Last week I attended the annual Food and Nutrition Conference Expo for the Academy of Nutrition and Dietetics, a national organization of more than 75,000 registered dietitian nutritionists. This annual conference showcases cutting-edge science in food, nutrition and health. I’d like to share what I learned from a presentation on lutein.
Luteins are phytochemicals in the carotenoid family of nutrients. Levels of these nutrients in the eye are correlated to macular pigment density in the human retina, as well as to levels found in the brain. Lutein affects our visual health by slowing down macular degeneration as we age — called age-related macular degeneration. It’s also related to brain health and cognitive performance in older adults.
Testing your macular pigment optical density is a non-invasive, quick and easy test. I was interested to know my eye levels of these nutrients, so when they offered the test I said yes! My results showed high levels of both. I feel confident that I am getting these important nutrients to protect my eye and brain health. Ask your eye doctor about this test if you’d like to know yours.
Which foods contain lutein? Look for the hallmark carotenoid colors: bright red, yellow and orange foods, along with dark, leafy greens. Think peppers, squash, broccoli, brussel sprouts, carrots, sweet potatoes, kale, spinach, chard, etc.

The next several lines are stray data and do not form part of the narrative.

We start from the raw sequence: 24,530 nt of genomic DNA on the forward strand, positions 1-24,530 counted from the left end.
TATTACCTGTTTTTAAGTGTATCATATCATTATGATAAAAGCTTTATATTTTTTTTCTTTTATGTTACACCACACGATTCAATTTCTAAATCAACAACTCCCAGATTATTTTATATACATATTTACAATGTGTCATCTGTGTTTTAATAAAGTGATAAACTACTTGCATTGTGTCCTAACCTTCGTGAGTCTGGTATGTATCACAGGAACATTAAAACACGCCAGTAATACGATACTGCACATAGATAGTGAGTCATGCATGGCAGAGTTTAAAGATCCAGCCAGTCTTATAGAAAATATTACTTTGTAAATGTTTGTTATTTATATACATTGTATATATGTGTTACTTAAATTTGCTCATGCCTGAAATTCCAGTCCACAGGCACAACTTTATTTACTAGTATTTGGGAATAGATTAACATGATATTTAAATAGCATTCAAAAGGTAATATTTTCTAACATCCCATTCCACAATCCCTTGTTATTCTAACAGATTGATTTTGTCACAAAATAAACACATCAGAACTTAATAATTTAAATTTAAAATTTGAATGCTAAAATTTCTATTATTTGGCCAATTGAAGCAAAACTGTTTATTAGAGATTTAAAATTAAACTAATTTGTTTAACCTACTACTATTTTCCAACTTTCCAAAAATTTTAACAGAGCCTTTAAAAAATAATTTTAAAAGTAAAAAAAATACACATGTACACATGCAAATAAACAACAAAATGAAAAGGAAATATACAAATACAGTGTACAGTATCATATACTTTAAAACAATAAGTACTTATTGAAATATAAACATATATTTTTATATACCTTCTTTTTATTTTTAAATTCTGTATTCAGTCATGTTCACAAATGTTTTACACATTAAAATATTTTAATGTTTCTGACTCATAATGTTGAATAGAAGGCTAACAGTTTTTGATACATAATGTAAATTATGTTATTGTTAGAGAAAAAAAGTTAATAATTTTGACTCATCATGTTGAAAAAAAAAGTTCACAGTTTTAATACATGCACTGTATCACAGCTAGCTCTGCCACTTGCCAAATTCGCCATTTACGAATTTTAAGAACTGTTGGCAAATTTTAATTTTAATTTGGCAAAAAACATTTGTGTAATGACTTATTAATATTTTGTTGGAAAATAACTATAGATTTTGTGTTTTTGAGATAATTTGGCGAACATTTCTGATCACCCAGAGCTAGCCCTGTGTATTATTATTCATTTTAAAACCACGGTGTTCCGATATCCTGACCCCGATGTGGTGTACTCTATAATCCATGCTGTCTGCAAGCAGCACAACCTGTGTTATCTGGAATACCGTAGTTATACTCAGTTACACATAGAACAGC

Some foods that aren’t high in lutein may contribute even more of it because the lutein is absorbed better than in plants. This inherent quality comes from combining the carotenoid with a healthy fat, which increases absorption. Avocados, nuts, seeds and eggs are examples of this, because their relatively low-lutein content is more bioavailable than much of what is found in plant sources, according to one study. Cooking and chopping these foods also promotes higher absorption.
There’s no recommended daily allowance for lutein, but it’s possible we could see it in the future if more human studies show its benefits. Current published studies suggest there are eye-health benefits when we eat more than 6 milligrams of dietary lutein per day. According to a national survey of what we eat (National Health & Nutrition Examination data 2003-2004, published in the Journal of the American Dietetic Association 2010) most of us get fewer than 2 milligrams per day. That’s far below what we need to see positive effects on eye health and disease prevention.
As a guide, use the recommended daily servings from the Dietary Guidelines for Americans and you’ll hit the 6-10 milligrams of lutein a day with a variety of foods and with little effort. That’s around five to eight servings of fruits and vegetables a day. Maintaining a healthy weight, normal blood pressure and lowering LDL or “bad” cholesterol levels also play an important role in increasing macular pigment.
For a list of lutein-rich foods, go to lpi.oregonstate.edu/mic/dietary-factors/phytochemicals/carotenoids.
Disclaimer: This is for information only and not intended as personal medical advice.